Exposure to hight temperatures over time with decreased cooling and inadequate heat loss will lead to heat stroke. This can be viewed as the end stage of heat exhaustion. This diagnosis is a high medical emergency with mortality and morbidity reaching as high as eighty percent. In the outdoors and if far from medical care the outcome is poor and iffy.
Heat stroke can be an abrupt onset. The importance of hydration and monitoring ones symptoms on the trail are extremely important.
Treatment in the outdoors will be very limited as the items needed will most likely not be available hence the importance of immediate transport. Transport in an ideal situation would be for the patient not to walk and have some type of makeshift gurney or sled.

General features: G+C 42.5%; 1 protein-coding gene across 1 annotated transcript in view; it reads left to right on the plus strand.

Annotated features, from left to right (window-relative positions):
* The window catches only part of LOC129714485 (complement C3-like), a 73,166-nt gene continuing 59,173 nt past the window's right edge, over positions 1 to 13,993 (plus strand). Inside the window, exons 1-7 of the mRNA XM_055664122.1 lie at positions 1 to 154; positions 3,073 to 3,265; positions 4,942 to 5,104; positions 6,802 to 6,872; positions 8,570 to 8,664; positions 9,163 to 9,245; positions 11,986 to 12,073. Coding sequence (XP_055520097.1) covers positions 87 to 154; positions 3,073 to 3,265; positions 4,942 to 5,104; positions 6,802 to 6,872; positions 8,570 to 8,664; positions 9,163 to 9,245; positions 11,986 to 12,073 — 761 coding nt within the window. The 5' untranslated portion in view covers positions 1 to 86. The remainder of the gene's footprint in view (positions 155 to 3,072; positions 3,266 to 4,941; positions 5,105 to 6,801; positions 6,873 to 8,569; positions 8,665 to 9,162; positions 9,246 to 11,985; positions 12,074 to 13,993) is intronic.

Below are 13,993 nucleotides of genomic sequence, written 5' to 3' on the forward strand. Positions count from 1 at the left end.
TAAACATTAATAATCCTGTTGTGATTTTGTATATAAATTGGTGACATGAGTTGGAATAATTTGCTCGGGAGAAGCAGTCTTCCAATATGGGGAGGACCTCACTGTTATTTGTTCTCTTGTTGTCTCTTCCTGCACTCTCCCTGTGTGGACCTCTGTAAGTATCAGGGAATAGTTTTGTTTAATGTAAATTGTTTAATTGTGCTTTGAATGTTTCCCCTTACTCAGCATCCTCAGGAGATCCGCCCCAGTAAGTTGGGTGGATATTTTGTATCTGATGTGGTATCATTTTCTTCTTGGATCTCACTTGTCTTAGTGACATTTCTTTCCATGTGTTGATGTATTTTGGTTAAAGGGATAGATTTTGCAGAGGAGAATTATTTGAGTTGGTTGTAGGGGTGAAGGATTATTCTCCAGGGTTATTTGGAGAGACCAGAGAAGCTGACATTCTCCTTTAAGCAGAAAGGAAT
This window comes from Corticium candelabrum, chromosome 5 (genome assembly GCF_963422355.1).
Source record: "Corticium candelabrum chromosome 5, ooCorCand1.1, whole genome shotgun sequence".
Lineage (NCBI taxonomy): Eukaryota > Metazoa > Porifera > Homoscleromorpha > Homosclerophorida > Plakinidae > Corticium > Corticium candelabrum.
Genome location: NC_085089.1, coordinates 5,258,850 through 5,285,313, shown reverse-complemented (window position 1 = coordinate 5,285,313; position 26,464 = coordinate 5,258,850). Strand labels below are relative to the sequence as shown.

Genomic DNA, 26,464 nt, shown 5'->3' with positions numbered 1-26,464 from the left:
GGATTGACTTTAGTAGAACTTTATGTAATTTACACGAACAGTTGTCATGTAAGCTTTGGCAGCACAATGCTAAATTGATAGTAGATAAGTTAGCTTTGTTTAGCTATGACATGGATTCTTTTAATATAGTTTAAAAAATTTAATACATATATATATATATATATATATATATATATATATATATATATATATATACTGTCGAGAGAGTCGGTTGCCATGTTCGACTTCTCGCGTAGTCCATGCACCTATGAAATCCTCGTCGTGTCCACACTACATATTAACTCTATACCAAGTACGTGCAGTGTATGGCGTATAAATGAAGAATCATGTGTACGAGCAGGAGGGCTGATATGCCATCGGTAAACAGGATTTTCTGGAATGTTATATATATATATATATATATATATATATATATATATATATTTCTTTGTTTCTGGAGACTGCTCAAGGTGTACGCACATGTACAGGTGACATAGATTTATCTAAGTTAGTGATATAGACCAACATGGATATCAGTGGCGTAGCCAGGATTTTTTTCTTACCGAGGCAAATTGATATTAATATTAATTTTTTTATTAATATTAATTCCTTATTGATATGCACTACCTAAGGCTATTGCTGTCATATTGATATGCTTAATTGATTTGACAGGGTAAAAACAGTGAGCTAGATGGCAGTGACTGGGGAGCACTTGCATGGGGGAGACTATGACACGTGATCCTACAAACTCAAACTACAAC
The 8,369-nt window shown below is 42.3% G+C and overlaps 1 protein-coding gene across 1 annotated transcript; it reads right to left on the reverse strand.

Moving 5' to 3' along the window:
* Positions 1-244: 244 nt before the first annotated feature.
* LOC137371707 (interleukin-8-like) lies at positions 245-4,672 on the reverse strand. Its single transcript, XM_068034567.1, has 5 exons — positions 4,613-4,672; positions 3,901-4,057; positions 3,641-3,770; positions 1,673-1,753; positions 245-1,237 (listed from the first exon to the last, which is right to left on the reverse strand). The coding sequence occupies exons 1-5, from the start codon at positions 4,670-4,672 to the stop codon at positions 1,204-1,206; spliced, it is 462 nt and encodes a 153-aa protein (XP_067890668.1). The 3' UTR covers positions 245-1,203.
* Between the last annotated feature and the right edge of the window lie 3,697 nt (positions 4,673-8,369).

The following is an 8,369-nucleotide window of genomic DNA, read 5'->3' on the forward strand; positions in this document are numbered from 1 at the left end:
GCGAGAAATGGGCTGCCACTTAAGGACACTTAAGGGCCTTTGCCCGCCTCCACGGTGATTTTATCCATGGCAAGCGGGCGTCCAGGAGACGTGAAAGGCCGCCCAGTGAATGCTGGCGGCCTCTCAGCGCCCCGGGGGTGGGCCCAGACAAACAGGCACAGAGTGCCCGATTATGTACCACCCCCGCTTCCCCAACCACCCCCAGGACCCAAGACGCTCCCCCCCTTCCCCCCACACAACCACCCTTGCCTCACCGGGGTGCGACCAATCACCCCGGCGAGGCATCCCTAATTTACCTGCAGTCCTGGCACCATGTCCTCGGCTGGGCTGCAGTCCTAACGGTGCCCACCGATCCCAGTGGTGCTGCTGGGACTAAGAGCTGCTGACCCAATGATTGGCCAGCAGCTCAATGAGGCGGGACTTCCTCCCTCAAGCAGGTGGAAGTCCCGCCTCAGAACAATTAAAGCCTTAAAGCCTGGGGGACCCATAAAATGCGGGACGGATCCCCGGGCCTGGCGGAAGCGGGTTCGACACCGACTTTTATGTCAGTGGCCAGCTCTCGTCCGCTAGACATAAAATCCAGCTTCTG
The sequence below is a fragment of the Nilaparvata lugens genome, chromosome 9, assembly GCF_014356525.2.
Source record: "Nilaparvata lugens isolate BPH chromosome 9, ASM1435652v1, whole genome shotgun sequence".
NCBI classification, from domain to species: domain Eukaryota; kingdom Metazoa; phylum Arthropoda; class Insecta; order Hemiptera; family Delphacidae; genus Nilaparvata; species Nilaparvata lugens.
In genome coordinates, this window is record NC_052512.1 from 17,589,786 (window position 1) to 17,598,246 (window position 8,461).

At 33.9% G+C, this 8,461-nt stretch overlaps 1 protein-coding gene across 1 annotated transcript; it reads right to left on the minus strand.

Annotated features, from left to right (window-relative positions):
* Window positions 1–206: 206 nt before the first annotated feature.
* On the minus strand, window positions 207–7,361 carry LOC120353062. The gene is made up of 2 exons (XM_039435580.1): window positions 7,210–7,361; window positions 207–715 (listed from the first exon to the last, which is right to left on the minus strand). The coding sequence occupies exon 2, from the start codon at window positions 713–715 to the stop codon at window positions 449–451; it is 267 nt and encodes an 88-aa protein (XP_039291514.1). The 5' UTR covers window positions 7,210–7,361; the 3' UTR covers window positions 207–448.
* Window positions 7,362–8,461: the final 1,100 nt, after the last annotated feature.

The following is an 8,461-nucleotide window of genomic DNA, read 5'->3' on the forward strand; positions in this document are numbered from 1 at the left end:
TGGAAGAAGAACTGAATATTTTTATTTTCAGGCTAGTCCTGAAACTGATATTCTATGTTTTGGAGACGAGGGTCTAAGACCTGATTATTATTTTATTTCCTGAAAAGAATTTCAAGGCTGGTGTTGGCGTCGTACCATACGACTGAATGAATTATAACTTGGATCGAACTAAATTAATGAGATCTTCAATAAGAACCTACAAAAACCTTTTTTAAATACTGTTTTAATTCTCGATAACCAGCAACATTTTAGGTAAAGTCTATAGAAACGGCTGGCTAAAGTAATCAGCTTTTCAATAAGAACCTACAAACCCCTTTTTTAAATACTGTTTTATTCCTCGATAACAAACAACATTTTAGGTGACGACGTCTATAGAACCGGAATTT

Treatment should be rapid cooling with ice or cool water immediately as well as fanning to accelerate cooling. IF THE PATIENT BEGINS TO SHIVER STOP FANNING AND COOLING FOR TEN MINUTES OR UNTIL SHIVERING STOPS. Shivering will increase core body temperature. If possible temperature should be taken every ten minutes. Again probably impossible in the outdoors.
In the Urgent care or Emergency Department cooled IV fluids, Ice packs, IV Valium to reduce seizures and a multitude of labs. Many athletes and young high school football players can be misdiagnosed as they may be brought in early and are still sweating. Assume the worse diagnosis and one can always back off on the cooling as they improve.